Here are some photos of a Passiflora variety I found on an island off the Northern Caribbean coast of Panama
Originating in Central America, Mamey has become common in the throughout Caribbean, Venezuela, Colombia, and Ecuador. It is widely cultivated in the American tropics, sold in produce markets and, to a lesser extent, supermarkets. Historical records indicate that the Mamey served as the principal source of food for Cortez and his soldiers during their march to Honduras in 1524. The fruit was a very important food source for the Mayan and Aztec civilizations.
Depending on weather it is grown from seed or grafted, and depending on the variety, the Mamey tree can take on a variety of forms. Larger seedling varieties can grow up to 30 m tall, grafted trees can be managed at a relatively low height. The fruit is large, 10 – 20 cm long, either round or oblong with a thick, rough peel. The bright reddish pulp surrounds a large shiny seed. The photos below show an exceptionally large fruit, the largest I have ever seen.
Good Mamey varieties can be very sweet and aromatic, eaten fresh, or used in fruit drinks and ice creams. In Central America the large seed kernel is traditionally toasted and ground with cacao to make a hot beverage. Medicinal properties are attributed to both the fruit and the seed. The fruit is rich in carbohydrates, vitamin A and C, calcium and phosphorous.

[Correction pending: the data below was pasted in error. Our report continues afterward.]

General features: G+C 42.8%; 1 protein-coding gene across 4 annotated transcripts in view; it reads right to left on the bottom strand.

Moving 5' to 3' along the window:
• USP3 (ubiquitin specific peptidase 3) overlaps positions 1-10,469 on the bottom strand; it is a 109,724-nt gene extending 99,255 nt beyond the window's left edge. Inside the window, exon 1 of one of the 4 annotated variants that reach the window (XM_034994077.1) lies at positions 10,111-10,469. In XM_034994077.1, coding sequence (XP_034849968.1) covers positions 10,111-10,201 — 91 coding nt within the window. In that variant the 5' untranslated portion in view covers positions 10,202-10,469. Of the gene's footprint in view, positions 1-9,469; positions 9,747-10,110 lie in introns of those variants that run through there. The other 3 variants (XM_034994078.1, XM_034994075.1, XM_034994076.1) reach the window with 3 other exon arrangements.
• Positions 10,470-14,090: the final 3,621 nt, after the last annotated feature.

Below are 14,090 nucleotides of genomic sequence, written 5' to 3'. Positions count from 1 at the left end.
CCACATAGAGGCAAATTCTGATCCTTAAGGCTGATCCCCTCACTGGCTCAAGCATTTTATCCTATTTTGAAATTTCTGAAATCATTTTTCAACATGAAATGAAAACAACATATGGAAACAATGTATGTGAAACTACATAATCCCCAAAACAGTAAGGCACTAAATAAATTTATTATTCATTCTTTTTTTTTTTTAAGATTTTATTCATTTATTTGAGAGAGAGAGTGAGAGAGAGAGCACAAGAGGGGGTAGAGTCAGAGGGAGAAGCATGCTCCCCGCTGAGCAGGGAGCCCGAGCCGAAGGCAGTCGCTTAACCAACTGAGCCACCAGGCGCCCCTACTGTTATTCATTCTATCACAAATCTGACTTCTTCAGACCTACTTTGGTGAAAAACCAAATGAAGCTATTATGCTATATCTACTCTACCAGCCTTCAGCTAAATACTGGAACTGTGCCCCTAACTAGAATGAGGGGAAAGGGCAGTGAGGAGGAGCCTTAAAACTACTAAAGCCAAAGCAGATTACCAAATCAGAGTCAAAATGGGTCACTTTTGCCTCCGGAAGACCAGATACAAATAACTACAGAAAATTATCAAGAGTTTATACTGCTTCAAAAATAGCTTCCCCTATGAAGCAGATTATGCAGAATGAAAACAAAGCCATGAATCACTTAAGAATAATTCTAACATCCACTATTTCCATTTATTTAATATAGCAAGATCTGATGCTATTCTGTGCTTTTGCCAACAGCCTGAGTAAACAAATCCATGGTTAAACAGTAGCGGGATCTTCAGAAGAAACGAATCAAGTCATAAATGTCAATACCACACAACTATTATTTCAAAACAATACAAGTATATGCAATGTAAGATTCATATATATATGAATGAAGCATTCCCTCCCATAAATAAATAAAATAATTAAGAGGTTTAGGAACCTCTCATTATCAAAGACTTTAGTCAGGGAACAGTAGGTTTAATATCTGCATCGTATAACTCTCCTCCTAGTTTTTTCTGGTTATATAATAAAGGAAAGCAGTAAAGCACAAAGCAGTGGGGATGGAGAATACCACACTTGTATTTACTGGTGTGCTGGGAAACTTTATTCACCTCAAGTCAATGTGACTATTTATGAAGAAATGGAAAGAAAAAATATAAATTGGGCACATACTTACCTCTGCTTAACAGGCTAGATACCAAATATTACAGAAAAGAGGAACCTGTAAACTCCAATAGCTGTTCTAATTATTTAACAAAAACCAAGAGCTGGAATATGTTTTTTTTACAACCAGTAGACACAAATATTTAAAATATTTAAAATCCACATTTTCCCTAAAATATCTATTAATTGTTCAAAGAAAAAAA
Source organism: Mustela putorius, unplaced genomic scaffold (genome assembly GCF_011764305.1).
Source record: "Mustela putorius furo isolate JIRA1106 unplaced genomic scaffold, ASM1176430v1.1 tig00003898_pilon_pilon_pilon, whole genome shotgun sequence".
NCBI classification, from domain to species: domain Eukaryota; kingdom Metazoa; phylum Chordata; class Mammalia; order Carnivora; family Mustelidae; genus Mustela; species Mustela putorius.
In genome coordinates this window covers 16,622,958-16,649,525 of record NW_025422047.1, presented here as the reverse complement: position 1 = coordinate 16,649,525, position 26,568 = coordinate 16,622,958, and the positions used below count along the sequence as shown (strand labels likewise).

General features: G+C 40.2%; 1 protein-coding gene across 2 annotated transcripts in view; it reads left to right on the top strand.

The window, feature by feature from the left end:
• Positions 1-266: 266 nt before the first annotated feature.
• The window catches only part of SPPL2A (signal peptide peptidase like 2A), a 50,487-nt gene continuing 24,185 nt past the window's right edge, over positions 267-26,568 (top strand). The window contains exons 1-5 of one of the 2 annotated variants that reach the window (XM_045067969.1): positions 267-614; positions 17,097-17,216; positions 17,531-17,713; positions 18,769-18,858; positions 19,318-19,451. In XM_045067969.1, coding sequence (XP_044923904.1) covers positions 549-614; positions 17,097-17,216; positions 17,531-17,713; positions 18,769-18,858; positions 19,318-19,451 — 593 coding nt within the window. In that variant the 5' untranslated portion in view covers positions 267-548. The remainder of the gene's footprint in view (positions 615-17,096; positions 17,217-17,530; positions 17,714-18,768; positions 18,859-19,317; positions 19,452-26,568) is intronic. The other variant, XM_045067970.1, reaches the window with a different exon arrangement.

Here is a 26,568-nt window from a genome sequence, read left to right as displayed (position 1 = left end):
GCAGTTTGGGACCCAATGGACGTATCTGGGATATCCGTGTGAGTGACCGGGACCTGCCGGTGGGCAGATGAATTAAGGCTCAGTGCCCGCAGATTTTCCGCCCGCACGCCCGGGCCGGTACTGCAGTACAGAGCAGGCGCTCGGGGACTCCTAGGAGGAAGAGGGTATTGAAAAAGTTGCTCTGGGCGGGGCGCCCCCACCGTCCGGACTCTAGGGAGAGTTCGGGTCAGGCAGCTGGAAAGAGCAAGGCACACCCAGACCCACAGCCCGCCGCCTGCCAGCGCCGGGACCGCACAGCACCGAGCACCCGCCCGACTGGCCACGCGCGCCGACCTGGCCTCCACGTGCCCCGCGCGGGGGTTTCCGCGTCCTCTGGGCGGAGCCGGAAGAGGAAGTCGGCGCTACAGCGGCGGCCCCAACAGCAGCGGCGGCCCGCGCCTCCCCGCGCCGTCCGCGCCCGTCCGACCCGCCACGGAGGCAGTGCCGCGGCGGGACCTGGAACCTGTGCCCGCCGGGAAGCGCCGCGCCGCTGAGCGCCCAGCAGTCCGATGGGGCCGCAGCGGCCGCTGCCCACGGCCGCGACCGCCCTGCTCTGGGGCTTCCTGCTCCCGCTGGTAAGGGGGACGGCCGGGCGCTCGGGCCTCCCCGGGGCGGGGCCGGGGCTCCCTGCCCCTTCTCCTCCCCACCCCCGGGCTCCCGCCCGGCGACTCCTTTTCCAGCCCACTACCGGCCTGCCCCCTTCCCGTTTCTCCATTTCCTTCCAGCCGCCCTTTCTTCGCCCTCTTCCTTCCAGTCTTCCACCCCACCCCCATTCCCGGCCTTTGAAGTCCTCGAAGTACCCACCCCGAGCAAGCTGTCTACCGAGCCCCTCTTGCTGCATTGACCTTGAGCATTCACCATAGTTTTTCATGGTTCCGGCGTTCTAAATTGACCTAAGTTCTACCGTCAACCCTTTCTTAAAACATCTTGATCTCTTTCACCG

Indigenous to Mexico and Central America, Sapodilla (or Chico Sapote) is a traditional food plant of the Mayan and Aztec cultures and the source of chewing gum, or chicle, chewed by the Aztecs in pre-Colombian ties, still used in some commercial gums. The tree has spread to other parts of the tropical world, becoming a minor fruit crop. Although grafted varieties can be managed low, larger trees can reach a height of 20 m. The tree is evergreen and produces round or egg-shaped fruits, which vary in size. Good varieties can be truly incredible. A good Sapodilla tastes like brown sugar, very sweet and slightly gritty like pears.
Native to Brazil, Cattley Guava was brought to China by the Portuguese. From China it was introduced into Europe where it is known as Strawberry Guava, it can also be found cultivated in the Mediterranean, Hawaii, Florida, California, Mexico and throughout Central America. P. cattleianum is a very attractive shrub, however it can grow up to eight m in height. The leaves are dark brown and somewhat glossy, the bark is shiny and peeling. The fruit are 3-4 cm in diameter, considered by many to be the best species of guava. There are red and yellow varieties.
The Strawberry guava is rich in vitamin C and contains 4.5% sugar, 6% fiber and 1.1% protein.